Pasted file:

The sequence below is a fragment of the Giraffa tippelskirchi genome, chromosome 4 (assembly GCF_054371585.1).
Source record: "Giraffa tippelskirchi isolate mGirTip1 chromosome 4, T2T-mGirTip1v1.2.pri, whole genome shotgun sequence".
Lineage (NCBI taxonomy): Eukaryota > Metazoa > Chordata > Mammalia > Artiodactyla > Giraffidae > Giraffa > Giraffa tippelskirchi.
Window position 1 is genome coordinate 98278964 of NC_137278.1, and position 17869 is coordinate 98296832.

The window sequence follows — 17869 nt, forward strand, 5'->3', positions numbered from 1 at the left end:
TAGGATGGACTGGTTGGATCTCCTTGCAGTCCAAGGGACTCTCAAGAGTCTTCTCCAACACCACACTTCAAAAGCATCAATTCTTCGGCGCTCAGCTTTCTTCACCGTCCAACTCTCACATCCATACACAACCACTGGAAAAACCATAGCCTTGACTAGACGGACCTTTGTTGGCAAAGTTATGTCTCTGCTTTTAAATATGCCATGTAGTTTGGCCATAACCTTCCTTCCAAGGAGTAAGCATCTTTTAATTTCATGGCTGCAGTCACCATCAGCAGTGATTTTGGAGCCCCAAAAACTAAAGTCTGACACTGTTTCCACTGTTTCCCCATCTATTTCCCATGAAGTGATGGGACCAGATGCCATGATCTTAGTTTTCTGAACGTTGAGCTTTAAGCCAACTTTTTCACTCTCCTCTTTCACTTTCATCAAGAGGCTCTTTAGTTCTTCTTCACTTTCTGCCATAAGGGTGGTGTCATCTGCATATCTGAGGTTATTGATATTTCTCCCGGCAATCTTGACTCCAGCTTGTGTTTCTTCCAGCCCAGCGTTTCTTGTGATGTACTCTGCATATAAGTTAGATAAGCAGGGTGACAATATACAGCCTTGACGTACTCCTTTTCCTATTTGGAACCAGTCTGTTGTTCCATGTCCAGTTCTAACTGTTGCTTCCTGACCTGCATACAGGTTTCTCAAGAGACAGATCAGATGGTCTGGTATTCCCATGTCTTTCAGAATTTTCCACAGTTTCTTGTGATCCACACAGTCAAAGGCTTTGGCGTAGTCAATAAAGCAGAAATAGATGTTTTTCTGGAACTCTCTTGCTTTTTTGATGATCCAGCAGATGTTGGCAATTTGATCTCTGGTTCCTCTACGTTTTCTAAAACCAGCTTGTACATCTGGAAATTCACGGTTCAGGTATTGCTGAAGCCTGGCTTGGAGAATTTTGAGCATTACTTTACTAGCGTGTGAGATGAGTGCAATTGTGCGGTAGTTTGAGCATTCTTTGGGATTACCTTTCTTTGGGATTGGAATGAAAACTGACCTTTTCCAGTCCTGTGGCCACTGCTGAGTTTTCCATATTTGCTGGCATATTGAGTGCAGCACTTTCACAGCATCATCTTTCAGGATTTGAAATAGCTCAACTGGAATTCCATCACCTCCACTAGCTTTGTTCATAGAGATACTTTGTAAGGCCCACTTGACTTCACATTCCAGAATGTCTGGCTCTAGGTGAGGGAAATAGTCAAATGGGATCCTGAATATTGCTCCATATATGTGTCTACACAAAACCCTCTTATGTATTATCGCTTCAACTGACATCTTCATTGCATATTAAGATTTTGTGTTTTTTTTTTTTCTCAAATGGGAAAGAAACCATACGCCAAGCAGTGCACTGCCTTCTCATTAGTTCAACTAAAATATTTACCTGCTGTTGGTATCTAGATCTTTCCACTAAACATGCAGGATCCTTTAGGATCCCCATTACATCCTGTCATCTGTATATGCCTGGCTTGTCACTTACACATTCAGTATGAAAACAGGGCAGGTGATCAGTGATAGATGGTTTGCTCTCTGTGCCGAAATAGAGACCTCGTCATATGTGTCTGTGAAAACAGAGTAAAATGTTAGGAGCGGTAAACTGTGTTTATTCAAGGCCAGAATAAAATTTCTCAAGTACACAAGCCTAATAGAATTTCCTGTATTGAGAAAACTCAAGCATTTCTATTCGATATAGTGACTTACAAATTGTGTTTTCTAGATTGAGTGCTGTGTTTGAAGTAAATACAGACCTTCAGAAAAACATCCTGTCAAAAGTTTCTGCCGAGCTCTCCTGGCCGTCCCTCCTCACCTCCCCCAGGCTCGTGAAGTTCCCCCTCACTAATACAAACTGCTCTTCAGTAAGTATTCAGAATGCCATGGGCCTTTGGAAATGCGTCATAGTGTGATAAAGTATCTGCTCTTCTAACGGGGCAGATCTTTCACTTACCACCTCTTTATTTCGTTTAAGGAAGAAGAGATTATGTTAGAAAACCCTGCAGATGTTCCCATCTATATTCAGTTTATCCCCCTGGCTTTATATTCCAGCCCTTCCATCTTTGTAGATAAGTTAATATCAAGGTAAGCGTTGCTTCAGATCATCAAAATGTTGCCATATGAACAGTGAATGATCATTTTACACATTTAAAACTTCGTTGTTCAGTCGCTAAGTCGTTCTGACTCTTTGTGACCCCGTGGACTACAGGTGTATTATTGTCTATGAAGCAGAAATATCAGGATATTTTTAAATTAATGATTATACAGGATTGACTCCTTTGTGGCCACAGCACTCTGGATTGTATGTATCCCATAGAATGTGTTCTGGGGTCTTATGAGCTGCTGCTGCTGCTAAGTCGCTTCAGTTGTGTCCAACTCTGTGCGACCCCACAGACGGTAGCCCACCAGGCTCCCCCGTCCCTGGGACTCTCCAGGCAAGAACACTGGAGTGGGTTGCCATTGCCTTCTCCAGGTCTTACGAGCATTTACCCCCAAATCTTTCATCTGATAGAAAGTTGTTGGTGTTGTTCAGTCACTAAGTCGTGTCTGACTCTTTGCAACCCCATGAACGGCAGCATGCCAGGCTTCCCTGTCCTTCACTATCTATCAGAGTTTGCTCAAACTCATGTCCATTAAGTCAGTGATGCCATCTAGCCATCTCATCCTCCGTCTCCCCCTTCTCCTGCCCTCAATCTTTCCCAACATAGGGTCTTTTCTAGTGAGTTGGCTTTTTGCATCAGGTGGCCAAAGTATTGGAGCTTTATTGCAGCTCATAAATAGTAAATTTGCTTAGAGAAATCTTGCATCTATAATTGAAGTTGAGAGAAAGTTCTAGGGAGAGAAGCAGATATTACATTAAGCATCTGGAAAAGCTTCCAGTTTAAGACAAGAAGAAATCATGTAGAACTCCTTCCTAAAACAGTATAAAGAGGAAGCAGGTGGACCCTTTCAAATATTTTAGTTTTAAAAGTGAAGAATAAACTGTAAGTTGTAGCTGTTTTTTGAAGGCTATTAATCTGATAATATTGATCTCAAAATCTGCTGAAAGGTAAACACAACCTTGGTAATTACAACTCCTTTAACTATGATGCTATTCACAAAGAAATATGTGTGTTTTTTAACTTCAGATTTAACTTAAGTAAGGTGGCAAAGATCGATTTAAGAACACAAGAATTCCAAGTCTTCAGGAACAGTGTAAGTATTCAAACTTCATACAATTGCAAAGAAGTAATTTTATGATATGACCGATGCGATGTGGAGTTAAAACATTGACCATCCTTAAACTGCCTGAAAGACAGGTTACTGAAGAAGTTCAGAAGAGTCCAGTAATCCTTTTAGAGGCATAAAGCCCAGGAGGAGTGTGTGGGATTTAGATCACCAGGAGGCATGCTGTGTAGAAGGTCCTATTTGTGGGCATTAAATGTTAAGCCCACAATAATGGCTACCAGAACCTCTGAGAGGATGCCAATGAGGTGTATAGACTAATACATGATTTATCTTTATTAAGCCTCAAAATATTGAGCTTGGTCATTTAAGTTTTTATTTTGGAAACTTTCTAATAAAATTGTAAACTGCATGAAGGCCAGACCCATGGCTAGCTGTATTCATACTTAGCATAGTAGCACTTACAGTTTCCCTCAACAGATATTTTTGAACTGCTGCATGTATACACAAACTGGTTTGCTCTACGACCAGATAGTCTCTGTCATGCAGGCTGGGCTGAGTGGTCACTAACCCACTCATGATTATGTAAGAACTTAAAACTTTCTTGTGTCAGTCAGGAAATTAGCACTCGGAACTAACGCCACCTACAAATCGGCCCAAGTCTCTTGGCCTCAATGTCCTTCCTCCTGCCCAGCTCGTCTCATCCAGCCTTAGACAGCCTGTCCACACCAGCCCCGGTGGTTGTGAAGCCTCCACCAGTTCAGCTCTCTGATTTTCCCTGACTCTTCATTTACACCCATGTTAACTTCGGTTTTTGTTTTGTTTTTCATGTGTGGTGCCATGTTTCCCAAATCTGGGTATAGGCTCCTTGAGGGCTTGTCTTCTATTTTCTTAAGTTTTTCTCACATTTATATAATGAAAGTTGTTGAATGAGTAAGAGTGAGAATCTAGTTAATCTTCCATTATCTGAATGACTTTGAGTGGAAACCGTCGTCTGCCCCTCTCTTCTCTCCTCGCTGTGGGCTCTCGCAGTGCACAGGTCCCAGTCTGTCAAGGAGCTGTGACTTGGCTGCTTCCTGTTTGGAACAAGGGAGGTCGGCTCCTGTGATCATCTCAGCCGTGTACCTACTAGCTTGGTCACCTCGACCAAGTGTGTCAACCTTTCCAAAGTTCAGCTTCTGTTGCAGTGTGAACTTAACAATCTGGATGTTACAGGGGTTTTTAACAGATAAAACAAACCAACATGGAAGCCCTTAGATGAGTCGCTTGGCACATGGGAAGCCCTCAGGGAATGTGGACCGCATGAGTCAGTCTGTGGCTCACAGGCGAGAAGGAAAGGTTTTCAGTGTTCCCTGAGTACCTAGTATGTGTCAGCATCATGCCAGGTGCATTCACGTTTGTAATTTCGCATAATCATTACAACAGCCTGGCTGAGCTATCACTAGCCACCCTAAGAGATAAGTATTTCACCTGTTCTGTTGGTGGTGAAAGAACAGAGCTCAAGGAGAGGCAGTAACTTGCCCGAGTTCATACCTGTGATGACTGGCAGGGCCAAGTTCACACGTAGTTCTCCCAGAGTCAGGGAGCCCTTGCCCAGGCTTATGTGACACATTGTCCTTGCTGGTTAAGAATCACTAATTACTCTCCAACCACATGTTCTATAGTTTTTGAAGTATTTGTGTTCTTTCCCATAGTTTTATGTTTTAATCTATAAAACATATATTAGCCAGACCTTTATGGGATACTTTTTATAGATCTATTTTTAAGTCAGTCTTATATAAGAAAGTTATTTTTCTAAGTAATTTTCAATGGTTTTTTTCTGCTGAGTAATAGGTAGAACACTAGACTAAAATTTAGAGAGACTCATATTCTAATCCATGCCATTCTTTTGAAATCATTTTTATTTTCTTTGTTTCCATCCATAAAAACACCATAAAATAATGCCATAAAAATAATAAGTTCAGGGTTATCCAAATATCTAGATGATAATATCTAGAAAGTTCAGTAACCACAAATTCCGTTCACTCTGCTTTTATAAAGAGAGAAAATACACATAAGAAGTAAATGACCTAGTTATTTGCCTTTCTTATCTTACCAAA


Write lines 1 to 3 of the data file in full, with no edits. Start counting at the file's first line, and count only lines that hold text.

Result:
The sequence below is a fragment of the Giraffa tippelskirchi genome, chromosome 4 (assembly GCF_054371585.1).
Source record: "Giraffa tippelskirchi isolate mGirTip1 chromosome 4, T2T-mGirTip1v1.2.pri, whole genome shotgun sequence".
Lineage (NCBI taxonomy): Eukaryota > Metazoa > Chordata > Mammalia > Artiodactyla > Giraffidae > Giraffa > Giraffa tippelskirchi.